Imagine that you are running a 5K.

You’ve set a steady pace for yourself and you’re doing well. You haven’t spent too much energy, and if things keep going along the way they are you will finish this race with enough energy to pump your arms in the air as you collapse across the finish line.

Suddenly, a hurdle is thrown in your path. You can either keep your pace and expect to run right through it (with horrible results) or you can pick up momentum, leap, and then resume your steady pace. Another hurdle may or may not be thrown in your path, but you never know.


As a woman, you know that this 5K race is one you run every single day. Some days there are obstacles/hurdles that suddenly appear at any given point and on others days the path couldn’t be clearer while you are trying to reach the finish line in this race of life.

If you are a work-outside-the-home-mom, that hurdle might be the call from school telling you that you have a sick child that needs to be picked up. For the stay-at-home-mom, that hurdle could be the dreaded crayon incident that occurs while you are homeschooling your older child and sends you scrambling for some type of cleaner while saying “no, no, no” and trying to keep your cool at the same time (if it sounds like I know something about crayons on surfaces other than paper…. I do).

There are always going to be little things that come up during your day. Your children and your spouse need you and quite often need something of you. You have needs, too! And there are only so many hours in the day.


So how do you keep from getting derailed but instead ending your day with a semblance of peace?

1. Put God first

It goes without saying. When you put The Lord first in your day, even if it is just having a prayer time with Him first thing in the morning, you are, in essence, handing your day to Him. It could not be in better hands than that.

2. Evaluate your responsibilities for the day

Make a list of what you and your family need to do, and then check it twice! Do you really need to get everything on that list done? What can be eliminated? Is your list overreaching what is even humanly possible to do on any given day?

I have read that creating your to-do list the night before will keep things realistic. At night, we are so tired from being awesome all day long that we are less likely to over-plan our day than we are in the morning after we have had a great night of sleep.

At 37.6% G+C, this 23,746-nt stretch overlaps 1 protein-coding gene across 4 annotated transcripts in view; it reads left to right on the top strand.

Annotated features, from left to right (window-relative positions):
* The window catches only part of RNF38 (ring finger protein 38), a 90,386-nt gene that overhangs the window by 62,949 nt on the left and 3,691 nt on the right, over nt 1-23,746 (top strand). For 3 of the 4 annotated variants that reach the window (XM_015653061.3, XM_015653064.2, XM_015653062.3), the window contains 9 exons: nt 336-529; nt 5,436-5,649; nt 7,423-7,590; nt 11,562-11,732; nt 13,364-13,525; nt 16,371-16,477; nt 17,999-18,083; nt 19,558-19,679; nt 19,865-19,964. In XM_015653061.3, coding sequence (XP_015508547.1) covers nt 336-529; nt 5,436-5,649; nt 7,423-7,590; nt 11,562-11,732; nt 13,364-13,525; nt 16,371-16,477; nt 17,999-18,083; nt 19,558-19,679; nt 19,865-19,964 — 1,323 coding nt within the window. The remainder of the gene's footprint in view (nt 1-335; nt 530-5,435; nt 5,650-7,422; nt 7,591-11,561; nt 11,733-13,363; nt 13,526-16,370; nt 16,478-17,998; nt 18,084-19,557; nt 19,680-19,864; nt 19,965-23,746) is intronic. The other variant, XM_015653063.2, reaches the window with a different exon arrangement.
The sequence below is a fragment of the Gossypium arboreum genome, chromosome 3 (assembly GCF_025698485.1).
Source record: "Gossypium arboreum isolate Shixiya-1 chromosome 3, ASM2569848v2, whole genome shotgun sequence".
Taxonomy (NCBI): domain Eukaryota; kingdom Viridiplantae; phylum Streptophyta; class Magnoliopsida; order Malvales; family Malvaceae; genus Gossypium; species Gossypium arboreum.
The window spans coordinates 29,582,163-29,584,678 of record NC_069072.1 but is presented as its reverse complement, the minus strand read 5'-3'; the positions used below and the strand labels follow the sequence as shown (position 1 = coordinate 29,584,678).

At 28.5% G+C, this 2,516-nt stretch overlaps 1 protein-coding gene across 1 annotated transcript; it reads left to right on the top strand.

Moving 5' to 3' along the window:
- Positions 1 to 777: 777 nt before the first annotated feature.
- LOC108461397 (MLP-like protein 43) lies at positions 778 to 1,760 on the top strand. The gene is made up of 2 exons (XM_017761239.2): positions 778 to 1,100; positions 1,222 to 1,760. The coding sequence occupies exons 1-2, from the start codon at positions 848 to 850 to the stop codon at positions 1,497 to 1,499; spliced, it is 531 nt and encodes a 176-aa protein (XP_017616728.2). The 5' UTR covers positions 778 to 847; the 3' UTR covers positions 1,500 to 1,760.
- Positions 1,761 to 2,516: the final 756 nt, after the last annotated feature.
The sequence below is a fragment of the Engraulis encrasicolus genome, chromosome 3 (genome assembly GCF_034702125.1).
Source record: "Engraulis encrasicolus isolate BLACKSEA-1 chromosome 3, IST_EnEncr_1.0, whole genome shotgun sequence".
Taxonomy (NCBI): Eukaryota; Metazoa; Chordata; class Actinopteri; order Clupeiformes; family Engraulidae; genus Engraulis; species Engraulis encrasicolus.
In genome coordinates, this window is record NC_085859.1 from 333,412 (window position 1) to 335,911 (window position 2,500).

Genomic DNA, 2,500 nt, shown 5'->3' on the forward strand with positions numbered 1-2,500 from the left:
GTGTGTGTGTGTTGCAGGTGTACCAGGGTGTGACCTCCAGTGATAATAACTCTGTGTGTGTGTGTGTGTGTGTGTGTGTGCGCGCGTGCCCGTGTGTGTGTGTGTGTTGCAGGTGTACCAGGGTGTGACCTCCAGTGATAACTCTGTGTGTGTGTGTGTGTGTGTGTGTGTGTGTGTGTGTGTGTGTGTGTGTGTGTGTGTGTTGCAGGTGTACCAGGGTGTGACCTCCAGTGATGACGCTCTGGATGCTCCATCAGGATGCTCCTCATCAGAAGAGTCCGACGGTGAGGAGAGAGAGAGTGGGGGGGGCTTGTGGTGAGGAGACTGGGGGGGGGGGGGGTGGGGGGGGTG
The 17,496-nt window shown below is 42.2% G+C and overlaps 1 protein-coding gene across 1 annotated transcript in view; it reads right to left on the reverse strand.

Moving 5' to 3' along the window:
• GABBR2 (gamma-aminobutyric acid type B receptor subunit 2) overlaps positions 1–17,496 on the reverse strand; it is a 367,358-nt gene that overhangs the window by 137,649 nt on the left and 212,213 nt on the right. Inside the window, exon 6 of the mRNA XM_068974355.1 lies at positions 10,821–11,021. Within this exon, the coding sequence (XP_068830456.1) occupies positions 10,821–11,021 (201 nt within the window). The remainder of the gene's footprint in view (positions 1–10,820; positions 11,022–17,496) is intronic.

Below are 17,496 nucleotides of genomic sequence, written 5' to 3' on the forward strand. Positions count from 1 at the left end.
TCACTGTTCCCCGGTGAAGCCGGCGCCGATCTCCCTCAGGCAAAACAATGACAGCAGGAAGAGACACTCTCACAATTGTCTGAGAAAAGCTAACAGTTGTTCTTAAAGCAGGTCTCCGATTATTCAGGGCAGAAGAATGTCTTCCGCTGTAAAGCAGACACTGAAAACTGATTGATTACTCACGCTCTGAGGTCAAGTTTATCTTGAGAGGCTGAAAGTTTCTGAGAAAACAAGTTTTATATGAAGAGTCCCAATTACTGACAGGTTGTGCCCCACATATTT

3. Evaluate what your family’s needs/desires/wants are

If you have small children, mommy/child playtime is high on their list of needs/wants. Keep that in mind. What does your husband want? A nice dinner, a particular favorite meal, couple time? Keep his needs in mind. What do you need/want? A hot cup of tea or coffee during naptime, a chance to put your feet up for half and hour? Keep you in mind, too.

4. Break up your day into thirds

On a sheet of paper (or open a page on a digital notebook), write down morning, afternoon, and evening.

Then take your list of responsibilities and your family’s needs/wants and fit them within the three parts of your day.

For example, my list on the day I wrote this post looked like this:

Morning- morning routine, online teaching, quick chores, 2 loads laundry, and homeschool.

Afternoon- fold laundry, blog, purge 2 cubes in Ian’s room, prep dinner, and run Addie to her rehearsal.

Evening- dinner, run Ian to karate, quick chores, layout clothes for tomorrow, prep Brian’s lunch and coffee, shower, and spend time with Brian

I also try to make the best use of the time I have. As I am running kids to their activities, I use that time to talk to them about whatever they want to talk about. Siblings aren’t there to distract me, so they have my full attention.


I do get “me time”, also. When my kids were younger, as long as all of their responsibilities were completed by 2:00 in the afternoon, they had a designated technology time that allowed me to sit with a cup of coffee while I read or took care of my online things. For me, that was relaxing.

Now that my kids are older and self-sufficient, I am able to let them know if I need some time to relax before jumping back into my day.

By getting “everything” done by the time the kids go to bed in the evening (“everything” being the absolute necessities on the to-do list, not every possible thing that can fit into a day leaving no breathing room), I am available to spend quality time with my husband, which I need as well.

Not having an excessive amount of things on my to-do list means that when hurdles suddenly get thrown in my path during my daily race, I have time to adjust my speed, pray, leap, and keep running.

It’s a new day, Ladies! Lace up those running shoes and let’s hit the pavement at a steady pace today!

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  1. What a great outline!

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